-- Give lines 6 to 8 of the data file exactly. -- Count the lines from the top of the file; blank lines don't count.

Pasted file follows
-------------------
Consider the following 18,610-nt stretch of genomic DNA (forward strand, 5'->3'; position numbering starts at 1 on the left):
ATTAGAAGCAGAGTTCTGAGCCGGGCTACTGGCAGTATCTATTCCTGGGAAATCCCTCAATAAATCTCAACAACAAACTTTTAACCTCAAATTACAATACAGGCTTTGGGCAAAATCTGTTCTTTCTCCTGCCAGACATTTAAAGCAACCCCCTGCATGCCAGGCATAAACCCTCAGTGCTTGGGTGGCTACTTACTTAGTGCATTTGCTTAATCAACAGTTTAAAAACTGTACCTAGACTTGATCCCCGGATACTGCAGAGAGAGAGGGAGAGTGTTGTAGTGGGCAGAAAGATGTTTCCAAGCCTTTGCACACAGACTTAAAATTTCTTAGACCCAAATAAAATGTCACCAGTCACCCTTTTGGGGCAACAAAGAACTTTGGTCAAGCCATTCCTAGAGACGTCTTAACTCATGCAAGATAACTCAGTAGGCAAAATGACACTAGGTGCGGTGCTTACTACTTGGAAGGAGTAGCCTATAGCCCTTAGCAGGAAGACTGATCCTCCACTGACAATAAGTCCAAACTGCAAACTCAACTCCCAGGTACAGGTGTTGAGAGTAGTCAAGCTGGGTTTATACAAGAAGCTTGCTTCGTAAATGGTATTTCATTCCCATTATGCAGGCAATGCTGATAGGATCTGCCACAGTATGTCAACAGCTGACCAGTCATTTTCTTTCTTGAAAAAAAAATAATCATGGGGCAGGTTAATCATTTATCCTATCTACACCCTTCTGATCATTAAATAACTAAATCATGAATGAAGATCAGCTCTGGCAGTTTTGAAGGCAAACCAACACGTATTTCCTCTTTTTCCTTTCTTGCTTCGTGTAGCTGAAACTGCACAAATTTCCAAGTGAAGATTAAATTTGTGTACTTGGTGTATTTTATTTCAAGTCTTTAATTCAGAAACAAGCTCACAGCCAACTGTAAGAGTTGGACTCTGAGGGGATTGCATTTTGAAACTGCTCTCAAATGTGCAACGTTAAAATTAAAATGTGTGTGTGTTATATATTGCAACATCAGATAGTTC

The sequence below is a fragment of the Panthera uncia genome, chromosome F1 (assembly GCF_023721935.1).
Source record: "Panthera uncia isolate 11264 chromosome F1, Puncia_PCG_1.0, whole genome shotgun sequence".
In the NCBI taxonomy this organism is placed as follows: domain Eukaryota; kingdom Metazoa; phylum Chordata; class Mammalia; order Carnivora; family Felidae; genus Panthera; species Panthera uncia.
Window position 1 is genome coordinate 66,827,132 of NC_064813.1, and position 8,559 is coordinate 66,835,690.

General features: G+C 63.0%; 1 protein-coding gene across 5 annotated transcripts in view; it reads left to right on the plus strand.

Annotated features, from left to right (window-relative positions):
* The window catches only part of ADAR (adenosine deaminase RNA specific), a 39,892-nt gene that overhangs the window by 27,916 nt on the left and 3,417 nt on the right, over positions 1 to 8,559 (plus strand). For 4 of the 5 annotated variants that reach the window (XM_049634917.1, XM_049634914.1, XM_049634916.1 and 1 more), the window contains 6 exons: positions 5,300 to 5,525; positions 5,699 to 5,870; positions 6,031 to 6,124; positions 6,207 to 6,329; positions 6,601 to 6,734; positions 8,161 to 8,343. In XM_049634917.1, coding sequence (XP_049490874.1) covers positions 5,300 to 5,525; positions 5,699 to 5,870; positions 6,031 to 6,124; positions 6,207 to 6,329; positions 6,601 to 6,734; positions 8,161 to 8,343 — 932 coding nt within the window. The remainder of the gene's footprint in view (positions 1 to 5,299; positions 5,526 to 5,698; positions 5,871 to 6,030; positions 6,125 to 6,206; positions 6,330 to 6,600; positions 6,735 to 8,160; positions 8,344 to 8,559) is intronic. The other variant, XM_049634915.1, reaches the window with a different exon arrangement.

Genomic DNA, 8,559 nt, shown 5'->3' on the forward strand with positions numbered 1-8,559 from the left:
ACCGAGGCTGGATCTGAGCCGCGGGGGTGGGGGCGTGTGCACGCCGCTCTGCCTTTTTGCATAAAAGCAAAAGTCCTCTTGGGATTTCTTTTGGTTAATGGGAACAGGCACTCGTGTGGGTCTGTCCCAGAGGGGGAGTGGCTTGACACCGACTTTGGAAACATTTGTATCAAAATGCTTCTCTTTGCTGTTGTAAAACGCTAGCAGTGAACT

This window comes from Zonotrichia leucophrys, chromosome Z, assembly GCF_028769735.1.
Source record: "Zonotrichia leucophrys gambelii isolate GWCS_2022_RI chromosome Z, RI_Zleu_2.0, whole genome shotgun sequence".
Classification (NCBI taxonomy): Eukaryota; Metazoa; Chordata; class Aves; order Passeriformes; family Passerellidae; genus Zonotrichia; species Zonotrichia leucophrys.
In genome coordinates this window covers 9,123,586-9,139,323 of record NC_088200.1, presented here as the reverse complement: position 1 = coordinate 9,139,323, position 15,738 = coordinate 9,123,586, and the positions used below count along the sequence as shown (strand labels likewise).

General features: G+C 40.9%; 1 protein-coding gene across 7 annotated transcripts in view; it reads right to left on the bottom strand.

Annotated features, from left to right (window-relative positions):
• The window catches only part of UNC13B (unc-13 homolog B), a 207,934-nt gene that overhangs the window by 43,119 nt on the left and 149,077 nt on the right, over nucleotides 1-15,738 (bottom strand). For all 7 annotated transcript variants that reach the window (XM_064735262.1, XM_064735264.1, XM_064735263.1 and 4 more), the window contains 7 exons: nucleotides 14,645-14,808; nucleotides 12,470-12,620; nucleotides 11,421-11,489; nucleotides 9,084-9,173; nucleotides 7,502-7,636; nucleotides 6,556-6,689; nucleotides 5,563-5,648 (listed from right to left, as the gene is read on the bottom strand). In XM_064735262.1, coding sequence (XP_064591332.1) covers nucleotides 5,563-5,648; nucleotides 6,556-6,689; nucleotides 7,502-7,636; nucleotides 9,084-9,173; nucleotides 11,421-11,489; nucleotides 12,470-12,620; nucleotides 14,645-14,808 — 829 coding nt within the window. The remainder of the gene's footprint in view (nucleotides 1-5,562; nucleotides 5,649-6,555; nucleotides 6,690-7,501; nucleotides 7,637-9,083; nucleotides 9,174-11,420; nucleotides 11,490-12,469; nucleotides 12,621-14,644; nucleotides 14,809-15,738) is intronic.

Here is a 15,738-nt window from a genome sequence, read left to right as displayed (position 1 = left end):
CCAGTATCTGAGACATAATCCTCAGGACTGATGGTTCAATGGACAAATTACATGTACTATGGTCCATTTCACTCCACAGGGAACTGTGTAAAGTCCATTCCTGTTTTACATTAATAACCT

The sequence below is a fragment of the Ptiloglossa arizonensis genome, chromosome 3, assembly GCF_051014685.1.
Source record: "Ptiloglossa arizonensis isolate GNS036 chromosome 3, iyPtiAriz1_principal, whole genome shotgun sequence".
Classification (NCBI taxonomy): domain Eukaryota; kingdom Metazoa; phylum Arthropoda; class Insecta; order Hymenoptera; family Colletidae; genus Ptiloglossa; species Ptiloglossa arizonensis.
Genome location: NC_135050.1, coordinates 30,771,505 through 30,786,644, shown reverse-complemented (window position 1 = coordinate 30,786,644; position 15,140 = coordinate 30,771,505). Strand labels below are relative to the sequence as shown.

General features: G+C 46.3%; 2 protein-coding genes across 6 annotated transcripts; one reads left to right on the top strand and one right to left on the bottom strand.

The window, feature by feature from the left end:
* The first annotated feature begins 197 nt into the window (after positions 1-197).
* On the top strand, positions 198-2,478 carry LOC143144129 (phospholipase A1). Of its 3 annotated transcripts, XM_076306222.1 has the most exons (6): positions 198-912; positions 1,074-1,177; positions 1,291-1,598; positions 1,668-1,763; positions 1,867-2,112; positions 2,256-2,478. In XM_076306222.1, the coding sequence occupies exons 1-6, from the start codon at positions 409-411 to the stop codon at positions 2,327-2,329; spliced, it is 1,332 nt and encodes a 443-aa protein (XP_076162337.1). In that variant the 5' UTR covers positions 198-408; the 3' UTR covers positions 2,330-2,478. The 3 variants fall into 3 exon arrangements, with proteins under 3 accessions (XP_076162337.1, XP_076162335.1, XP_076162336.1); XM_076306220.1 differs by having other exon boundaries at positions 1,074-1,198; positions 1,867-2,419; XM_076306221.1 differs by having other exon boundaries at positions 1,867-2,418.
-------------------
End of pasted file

Window position 1 is genome coordinate 66,827,132 of NC_064813.1, and position 8,559 is coordinate 66,835,690.

General features: G+C 63.0%; 1 protein-coding gene across 5 annotated transcripts in view; it reads left to right on the plus strand.

Annotated features, from left to right (window-relative positions):